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Pro-Palestinian events across the U.S. trigger outrage from many politicians


People around the world showed support for Israel in recent days. Landmarks from the Eiffel Tower in Paris to the White House in Washington were lit in blue and white, the colours of the Israeli flag.


But some Americans also marched in support of Palestinians or issued statements blaming Israel. These activists highlighted Israel's ongoing treatment of Palestinians in the generations-old conflict over land.

INSKEEP: NPR's Brian Mann has been tracking this. Brian, good morning.

BRIAN MANN, BYLINE: Good morning, Steve.

INSKEEP: Who's marching for the Palestinians?

MANN: Well, these are progressive and far-left groups and Islamic political organizations that have long advocated for Palestinian independence. Here's the sound of a protest in New York City.


UNIDENTIFIED PROTESTERS: (Chanting) From the river to the sea.

UNIDENTIFIED PROTESTER: (Chanting) Palestine will be free.

UNIDENTIFIED PROTESTERS: (Chanting) Palestine will be free.

UNIDENTIFIED PROTESTER: (Chanting) Be free, Palestine.

MANN: And it's worth pointing out, Steve, that song, that chant, by some interpretations, calls for establishment of a Palestinian state with borders that could effectively erase Israel from the map. There were pro-Palestinian protest marches with hundreds of people in Atlanta, Chicago, Denver, San Diego and Washington, D.C. At some of these rallies, pro-Israel protesters also gathered, and in some places, scuffles broke out between activists.

INSKEEP: Weren't there also student groups at Harvard University that issued a statement on this?

MANN: Yeah, that's right. Roughly 30 Harvard student groups, many led by Arab or Muslim activists or students with ties to predominantly Muslim countries - they co-signed this letter which reads - and I'm quoting here, Steve - "We hold the Israeli regime entirely responsible for all unfolding violence." These groups described Israel as a colonial apartheid country.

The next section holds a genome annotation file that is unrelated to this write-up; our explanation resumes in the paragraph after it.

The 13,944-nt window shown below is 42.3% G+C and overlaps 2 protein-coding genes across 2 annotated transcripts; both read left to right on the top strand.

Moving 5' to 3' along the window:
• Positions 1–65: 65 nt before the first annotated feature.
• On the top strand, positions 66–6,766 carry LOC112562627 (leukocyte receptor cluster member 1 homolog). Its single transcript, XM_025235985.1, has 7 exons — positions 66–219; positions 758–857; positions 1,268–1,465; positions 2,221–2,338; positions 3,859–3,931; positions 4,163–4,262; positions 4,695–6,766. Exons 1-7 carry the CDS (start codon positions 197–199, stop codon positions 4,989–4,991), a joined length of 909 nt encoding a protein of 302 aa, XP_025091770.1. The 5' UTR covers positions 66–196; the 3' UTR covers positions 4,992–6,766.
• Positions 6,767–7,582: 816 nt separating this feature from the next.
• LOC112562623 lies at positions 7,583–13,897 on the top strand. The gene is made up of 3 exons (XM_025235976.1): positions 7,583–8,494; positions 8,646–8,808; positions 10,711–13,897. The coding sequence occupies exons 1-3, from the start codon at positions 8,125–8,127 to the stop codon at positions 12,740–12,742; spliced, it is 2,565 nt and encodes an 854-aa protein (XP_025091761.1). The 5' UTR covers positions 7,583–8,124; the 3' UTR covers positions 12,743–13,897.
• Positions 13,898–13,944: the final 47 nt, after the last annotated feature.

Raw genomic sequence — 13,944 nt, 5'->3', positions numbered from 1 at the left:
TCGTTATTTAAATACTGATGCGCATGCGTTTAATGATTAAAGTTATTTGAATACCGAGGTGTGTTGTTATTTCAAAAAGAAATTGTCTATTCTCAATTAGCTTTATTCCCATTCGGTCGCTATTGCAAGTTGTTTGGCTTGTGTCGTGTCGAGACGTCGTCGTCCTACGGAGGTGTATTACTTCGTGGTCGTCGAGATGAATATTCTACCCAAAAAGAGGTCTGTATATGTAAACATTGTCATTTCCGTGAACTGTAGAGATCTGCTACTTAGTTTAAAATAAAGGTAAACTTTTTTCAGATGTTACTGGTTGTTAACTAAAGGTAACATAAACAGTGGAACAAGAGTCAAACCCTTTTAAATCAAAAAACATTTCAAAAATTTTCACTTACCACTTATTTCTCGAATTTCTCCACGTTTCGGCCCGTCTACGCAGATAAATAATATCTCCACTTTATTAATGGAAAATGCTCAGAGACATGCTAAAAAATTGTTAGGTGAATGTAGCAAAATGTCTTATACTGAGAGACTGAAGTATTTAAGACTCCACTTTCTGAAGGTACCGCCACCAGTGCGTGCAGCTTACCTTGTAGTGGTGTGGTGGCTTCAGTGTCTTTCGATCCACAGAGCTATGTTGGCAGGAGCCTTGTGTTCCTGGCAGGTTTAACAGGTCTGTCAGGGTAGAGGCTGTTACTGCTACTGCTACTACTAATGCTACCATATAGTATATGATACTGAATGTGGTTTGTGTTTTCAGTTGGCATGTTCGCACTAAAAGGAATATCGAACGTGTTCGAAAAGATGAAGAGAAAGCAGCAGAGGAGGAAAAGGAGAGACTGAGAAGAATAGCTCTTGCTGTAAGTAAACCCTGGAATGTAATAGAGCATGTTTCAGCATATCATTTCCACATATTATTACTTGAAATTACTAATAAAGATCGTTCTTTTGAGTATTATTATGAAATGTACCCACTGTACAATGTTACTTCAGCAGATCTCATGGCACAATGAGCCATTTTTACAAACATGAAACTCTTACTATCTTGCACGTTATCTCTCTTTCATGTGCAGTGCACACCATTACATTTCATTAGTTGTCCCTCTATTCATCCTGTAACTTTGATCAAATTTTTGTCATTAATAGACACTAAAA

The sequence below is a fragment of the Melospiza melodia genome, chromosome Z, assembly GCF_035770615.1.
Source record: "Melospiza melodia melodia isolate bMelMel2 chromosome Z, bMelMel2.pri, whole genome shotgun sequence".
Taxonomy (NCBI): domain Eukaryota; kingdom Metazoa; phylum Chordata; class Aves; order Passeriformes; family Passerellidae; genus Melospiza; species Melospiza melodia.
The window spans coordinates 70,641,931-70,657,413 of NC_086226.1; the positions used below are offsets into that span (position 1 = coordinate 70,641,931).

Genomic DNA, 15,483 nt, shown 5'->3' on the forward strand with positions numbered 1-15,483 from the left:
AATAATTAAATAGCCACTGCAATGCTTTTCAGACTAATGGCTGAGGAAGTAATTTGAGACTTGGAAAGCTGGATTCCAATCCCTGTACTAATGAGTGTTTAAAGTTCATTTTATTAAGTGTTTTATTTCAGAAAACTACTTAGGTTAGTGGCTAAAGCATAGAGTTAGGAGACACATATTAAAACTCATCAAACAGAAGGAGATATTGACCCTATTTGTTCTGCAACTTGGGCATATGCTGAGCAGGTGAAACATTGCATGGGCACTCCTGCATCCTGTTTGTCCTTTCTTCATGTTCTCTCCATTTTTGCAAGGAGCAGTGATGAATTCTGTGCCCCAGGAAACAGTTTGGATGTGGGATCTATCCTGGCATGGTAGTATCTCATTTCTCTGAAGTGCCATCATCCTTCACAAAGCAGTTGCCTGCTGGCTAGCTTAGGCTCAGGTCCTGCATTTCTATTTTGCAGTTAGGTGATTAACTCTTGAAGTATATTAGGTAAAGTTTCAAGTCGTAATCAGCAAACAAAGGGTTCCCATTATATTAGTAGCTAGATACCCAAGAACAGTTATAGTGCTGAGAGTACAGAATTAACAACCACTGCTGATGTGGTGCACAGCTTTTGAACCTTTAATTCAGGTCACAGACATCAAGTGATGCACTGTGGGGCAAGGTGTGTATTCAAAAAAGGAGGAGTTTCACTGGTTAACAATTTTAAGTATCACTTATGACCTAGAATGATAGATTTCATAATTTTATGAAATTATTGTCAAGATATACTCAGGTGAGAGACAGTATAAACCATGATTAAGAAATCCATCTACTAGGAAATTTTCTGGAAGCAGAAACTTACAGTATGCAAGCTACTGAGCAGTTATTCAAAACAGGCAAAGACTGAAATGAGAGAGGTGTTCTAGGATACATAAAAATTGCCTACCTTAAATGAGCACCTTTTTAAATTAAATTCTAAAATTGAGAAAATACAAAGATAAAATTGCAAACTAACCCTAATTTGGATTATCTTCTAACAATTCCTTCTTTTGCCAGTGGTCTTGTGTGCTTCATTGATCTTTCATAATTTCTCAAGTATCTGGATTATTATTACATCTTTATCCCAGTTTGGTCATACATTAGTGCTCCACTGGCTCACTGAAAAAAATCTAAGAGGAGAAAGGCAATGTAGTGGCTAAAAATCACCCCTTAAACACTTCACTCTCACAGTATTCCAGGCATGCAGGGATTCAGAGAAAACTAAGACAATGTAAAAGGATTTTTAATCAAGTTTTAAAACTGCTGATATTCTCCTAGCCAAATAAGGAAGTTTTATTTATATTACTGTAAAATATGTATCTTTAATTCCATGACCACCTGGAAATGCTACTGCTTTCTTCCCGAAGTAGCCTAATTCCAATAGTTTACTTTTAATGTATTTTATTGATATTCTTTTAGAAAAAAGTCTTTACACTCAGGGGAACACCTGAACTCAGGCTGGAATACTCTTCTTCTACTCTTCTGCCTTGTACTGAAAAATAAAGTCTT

INSKEEP: OK. I understand the political argument or the historical argument they're making. In the 1940s, Israelis and Palestinians, according to the U.N., were both supposed to get a state. Israelis got theirs. The Palestinians didn't. In more recent times, Gaza has been isolated and surrounded by giant walls put up by Israel. But the most recent news here is of Hamas fighters killing or kidnapping women and children. How did the activists account for that?

MANN: Yeah, the timing of these marches, Steve, as some Israeli neighborhoods were still under siege, sparked rage from many politicians. You know, Democrats and Republicans spoke out, especially here in New York. Governor Kathy Hochul called the New York City march abhorrent and morally repugnant. Senator Chuck Schumer described the rally as cold-hearted. Congresswoman Elise Stefanik, a Harvard graduate and a Republican, condemned that student statement as abhorrent and heinous and called on Harvard officials to denounce the letter. I did reach out to Harvard officials for a comment, and they have not responded. It's worth pointing out in New York City, meanwhile, the NYPD has increased security around synagogues and Jewish community organizations.

INSKEEP: Do you hear pro-Palestinian activists responding to the criticism?

MANN: Well, I spoke to Manolo De Los Santos, who heads a group called The People's Forum in New York City. He defended his organization's right to protest peacefully to criticize Israel for the treatment of Palestinians. I asked him if he's comfortable with Hamas's attack on civilians, the deliberate killing and kidnapping of young people and elderly Israelis. We spoke by phone. Here's what he said.

MANOLO DE LOS SANTOS: I do know it's a war. I wish there weren't Israeli young people who had to die, the same way I regret the fact that so many thousands of Palestinians are dying.

MANN: De Los Santos told me he wouldn't criticize any part of Hamas's attack. I should say, Steve, NPR has spoken with other supporters of Palestinian independence who have called for nonviolent resistance.

INSKEEP: NPR's Brian Mann, thanks so much.

MANN: Thank you.

(SOUNDBITE OF RRAREBEAR'S "MOON") Transcript provided by NPR, Copyright NPR.

NPR transcripts are created on a rush deadline by an NPR contractor. This text may not be in its final form and may be updated or revised in the future. Accuracy and availability may vary. The authoritative record of NPR’s programming is the audio record.

Steve Inskeep is a host of NPR's Morning Edition, as well as NPR's morning news podcast Up First.
Brian Mann is NPR's first national addiction correspondent. He also covers breaking news in the U.S. and around the world.

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